War. Huh. What is it good for?
Horror and war horribly go well together because they’re pretty damn similar. Wellins carves the two well, creating a realistic, if fictional portrait of life during the final stages of World War two in battle ravaged Europe.
Alone and lost deep behind enemy lines, a small group of American soldiers find themselves in a deserted town after their mission goes disastrously wrong. Up until this point it already feels like a fantastic war novel as the perils mount up and the stakes get higher, what else could possibly go wrong?
From the shadowy ruins of the town, a mystery unfolds, a horrible, hidden reality that starts to pick off the men one by one, a truth born of the war that is both a tragedy and an atrocity.
Wellins writes well, the book is incredibly well researched and he really immerses the reader in his hellish world, letting them taste every bullet, every mouthful of dirt, every drop of dirty rain to great effect. He makes the situation desperate, then continues to turn the pressure up full and chips away the sanity of the soldiers as the situation becomes more maddening.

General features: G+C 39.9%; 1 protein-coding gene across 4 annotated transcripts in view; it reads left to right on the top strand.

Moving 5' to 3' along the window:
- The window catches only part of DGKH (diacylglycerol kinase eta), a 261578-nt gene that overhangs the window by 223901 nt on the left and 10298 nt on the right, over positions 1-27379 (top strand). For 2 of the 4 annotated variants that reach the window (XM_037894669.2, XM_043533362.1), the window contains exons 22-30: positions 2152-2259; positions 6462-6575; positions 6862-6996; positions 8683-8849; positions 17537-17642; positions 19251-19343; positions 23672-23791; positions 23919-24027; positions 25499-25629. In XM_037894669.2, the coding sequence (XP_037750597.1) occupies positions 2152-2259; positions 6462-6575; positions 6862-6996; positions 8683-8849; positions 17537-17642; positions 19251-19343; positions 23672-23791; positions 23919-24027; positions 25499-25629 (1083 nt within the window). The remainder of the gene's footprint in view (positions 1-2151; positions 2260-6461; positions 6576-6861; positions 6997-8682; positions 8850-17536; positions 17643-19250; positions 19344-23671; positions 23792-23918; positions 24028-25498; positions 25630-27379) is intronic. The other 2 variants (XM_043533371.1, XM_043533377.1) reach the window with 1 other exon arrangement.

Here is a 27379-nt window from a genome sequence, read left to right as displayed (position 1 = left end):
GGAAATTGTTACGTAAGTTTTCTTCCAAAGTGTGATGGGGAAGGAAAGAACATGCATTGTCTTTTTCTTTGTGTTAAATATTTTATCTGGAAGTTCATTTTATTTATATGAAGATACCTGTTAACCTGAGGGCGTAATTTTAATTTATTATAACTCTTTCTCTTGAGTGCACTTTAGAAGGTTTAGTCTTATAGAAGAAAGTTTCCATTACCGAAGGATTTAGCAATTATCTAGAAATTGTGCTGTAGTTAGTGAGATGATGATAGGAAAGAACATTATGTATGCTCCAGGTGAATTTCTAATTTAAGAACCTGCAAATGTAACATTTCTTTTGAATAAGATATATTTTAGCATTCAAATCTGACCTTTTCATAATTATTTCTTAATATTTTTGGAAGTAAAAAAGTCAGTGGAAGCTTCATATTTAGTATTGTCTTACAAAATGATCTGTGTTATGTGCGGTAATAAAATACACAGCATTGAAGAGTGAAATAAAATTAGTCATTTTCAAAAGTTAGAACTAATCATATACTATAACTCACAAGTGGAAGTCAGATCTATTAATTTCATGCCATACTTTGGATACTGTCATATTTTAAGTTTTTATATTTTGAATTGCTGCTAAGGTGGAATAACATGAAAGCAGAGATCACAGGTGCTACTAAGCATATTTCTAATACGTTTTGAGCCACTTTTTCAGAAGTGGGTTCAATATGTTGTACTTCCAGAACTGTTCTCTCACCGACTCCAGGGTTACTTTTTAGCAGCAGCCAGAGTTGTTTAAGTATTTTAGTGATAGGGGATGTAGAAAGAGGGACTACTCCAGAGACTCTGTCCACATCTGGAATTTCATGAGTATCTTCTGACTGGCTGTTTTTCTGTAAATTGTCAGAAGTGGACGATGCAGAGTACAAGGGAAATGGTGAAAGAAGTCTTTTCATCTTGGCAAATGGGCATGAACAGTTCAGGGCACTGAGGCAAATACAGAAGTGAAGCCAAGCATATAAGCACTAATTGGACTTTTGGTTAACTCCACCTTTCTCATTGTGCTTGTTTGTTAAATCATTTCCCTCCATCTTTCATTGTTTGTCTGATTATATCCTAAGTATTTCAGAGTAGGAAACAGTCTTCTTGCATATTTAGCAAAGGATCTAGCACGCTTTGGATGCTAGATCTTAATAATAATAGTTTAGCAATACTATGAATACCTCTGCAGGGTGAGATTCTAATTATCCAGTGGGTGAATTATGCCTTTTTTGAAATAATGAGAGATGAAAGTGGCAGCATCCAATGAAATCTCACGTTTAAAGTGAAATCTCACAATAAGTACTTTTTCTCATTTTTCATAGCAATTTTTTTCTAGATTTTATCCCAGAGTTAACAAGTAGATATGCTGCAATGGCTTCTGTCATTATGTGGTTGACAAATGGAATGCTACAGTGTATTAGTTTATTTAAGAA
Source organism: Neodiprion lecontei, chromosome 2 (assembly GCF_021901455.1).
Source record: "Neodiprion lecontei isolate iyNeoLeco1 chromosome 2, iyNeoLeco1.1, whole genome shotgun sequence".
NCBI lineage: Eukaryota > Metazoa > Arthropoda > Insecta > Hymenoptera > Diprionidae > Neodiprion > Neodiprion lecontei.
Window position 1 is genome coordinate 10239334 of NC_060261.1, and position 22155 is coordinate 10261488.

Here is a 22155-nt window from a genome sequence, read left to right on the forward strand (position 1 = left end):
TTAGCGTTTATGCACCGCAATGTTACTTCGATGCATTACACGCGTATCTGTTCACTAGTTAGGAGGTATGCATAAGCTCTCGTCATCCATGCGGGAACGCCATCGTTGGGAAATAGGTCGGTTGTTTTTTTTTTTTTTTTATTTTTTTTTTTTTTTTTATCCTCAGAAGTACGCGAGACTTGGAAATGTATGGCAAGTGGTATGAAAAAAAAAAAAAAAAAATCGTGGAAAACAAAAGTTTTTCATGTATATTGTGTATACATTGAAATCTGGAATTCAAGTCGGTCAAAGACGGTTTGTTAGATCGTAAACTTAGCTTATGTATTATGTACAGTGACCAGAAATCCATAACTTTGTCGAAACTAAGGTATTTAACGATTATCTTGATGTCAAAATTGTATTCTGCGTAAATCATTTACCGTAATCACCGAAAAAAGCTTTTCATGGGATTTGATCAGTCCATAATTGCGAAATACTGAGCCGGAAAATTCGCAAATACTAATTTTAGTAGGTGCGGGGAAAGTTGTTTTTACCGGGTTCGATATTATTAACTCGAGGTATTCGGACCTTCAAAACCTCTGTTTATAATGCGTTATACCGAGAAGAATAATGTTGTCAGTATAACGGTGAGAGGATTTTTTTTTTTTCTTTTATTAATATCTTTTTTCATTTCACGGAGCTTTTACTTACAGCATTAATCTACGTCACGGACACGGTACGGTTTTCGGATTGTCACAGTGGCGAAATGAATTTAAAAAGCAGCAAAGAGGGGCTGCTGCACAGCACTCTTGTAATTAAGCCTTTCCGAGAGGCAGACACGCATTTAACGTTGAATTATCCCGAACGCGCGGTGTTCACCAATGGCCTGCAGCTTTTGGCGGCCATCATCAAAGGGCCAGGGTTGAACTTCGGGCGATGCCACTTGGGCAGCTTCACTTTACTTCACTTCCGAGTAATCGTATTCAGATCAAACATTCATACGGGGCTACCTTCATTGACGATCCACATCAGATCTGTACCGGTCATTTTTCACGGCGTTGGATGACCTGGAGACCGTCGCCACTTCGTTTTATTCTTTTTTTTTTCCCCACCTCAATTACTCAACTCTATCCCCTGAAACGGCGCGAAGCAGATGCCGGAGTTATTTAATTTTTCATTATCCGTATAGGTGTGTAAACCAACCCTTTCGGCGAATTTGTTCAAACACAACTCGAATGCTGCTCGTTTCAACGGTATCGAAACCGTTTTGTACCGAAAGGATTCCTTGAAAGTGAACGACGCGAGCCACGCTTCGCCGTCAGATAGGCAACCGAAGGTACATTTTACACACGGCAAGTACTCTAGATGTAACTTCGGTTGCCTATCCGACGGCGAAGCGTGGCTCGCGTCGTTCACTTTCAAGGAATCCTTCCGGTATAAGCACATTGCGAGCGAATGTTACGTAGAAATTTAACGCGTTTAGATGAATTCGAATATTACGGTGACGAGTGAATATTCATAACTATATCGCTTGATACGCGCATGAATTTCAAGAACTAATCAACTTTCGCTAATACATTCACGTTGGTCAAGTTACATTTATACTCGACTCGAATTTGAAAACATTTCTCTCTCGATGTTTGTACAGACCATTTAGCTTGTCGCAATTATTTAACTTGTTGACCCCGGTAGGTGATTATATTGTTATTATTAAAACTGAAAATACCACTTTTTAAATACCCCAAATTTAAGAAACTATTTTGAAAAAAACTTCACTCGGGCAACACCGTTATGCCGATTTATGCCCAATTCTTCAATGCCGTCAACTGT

I thoroughly enjoyed Wellins’ previous novel “Upon my Worst Enemy” which follows a similar pattern of soldiers in a dire situation and twists their predicament further, and “Whispers from the Gods of War” is equally as engrossing. There’s a filmic quality throughout, a sense of pathos and you really feel the characters, no matter which side they’re fighting for. Imagine Saving Private Ryan and Children of the Corn, but infinitely more bloody and creepy, you’re not even half way there.
Even if you’re not a fan of war novels, this is an exemplary horror novel in its own right, and I’m surprised Wellins isn’t widely read. Please change that.
Five stars ( and a purple heart)